# Sergei Yakovenko's blog: on Math and Teaching

## Symplectic manifolds

In parallel with the Riemannian manifolds equipped with a positive definite (symmetric) scalar product on each tangent space, it is interesting to consider manifolds equipped with an antisymmetric scalar product on each tangent space, i.e., with a differential 2-form $\omega\in\Omega^2(M)$. This form is called a symplectic structure, if $\mathrm d\omega=0$ and an additional nondegeneracy condition is met.

It turns out that this structure naturally arises on the cotangent bundle $M=T^*N$ of an arbitrary smooth manifold $N$. Moreover, this structure is intimately related with the mechanics of frictionless systems: the Hamiltonian differential equations can be naturally described by vector fields $X$ which satisfy the Hamiltonian condition $\mathrm i_X\omega=\mathrm d H$, where $H$ is a function (Hamiltonian, or full energy) on the symplectic manifold. Thus each Hamiltonian vector field is “encoded” by a single function, rather than by a tuple of functions. The commutator of Hamiltonian vector fields is again Hamiltonian: this is the invariant definition of the Poisson bracket.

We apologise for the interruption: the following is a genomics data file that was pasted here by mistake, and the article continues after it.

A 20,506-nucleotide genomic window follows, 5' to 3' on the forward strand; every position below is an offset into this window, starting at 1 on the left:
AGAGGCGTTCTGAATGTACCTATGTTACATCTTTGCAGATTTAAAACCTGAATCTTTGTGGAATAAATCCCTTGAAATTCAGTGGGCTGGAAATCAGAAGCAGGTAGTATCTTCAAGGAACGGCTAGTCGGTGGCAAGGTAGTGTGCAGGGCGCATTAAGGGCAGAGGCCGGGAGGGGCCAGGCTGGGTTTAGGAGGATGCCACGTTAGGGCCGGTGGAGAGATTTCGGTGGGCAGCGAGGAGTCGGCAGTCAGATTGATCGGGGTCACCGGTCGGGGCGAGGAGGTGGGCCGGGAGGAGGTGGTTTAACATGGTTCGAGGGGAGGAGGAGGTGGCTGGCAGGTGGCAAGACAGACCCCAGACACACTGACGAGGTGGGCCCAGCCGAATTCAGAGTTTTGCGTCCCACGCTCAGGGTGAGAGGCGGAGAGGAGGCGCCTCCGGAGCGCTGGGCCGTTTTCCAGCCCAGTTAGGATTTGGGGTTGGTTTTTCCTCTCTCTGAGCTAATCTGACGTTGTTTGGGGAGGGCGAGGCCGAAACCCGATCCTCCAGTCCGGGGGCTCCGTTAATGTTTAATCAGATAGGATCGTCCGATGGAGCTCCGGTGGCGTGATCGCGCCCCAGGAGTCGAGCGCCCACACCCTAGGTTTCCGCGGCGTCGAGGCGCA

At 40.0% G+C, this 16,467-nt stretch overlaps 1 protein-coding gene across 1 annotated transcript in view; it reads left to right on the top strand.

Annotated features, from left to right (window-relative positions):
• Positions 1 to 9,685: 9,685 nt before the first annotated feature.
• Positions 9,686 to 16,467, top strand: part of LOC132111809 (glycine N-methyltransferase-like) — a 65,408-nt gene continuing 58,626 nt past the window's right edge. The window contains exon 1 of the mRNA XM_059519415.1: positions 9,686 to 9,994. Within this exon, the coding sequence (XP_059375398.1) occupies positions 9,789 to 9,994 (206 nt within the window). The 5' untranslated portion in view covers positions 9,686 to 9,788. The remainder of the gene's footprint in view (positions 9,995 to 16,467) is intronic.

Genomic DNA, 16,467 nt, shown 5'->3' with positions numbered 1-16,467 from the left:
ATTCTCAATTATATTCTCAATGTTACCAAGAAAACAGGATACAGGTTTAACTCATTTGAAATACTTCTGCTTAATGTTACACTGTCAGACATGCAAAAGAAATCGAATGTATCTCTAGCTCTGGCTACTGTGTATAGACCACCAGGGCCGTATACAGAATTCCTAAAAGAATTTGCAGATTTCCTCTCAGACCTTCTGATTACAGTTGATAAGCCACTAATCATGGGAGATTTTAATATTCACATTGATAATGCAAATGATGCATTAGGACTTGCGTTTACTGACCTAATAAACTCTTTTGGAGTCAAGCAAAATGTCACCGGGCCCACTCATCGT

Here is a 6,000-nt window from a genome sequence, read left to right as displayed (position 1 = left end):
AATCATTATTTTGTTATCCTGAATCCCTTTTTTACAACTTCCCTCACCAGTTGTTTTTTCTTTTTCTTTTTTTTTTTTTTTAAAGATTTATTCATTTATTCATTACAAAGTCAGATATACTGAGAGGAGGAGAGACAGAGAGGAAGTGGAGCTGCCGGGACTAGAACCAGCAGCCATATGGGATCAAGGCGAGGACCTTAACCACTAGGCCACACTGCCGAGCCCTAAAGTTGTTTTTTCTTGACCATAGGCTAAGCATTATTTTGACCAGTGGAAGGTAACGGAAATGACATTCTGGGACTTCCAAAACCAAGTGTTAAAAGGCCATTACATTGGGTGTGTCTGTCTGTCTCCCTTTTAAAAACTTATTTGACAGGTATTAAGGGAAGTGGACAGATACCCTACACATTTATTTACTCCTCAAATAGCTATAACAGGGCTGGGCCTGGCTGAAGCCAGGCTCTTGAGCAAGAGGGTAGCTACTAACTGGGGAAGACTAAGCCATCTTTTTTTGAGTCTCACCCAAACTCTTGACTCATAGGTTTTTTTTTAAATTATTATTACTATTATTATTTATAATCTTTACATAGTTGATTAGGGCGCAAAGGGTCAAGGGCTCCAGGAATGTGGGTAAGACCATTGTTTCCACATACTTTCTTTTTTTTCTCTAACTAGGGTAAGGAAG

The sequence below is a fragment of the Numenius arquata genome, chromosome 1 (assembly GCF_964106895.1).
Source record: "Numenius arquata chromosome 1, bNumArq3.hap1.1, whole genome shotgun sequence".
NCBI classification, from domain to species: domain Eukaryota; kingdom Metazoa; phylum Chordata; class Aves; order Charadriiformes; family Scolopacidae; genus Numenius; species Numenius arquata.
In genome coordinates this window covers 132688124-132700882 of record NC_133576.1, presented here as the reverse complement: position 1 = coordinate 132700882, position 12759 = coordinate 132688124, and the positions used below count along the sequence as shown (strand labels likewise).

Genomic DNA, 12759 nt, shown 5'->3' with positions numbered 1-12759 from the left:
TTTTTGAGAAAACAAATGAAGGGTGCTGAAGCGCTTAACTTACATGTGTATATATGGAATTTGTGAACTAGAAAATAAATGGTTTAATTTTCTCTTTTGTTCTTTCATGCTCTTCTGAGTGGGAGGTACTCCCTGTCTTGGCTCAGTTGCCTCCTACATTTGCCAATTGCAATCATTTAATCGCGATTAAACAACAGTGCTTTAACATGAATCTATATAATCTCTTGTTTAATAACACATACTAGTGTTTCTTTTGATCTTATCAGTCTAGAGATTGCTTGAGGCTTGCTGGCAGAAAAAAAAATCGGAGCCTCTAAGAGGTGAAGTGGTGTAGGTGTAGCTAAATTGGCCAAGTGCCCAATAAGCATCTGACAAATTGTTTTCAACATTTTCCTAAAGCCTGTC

There are two instant ramifications from this point. One can discuss integrability of the Hamiltonian vector fields. Another, less physically motivated direction is to study the symplectic geometry, first locally, then globally. It is a surprising twisted counterpart of the Riemannian geometry, which has no intrinsic curvature but nevertheless is very rich globally.

The lecture notes will be available later.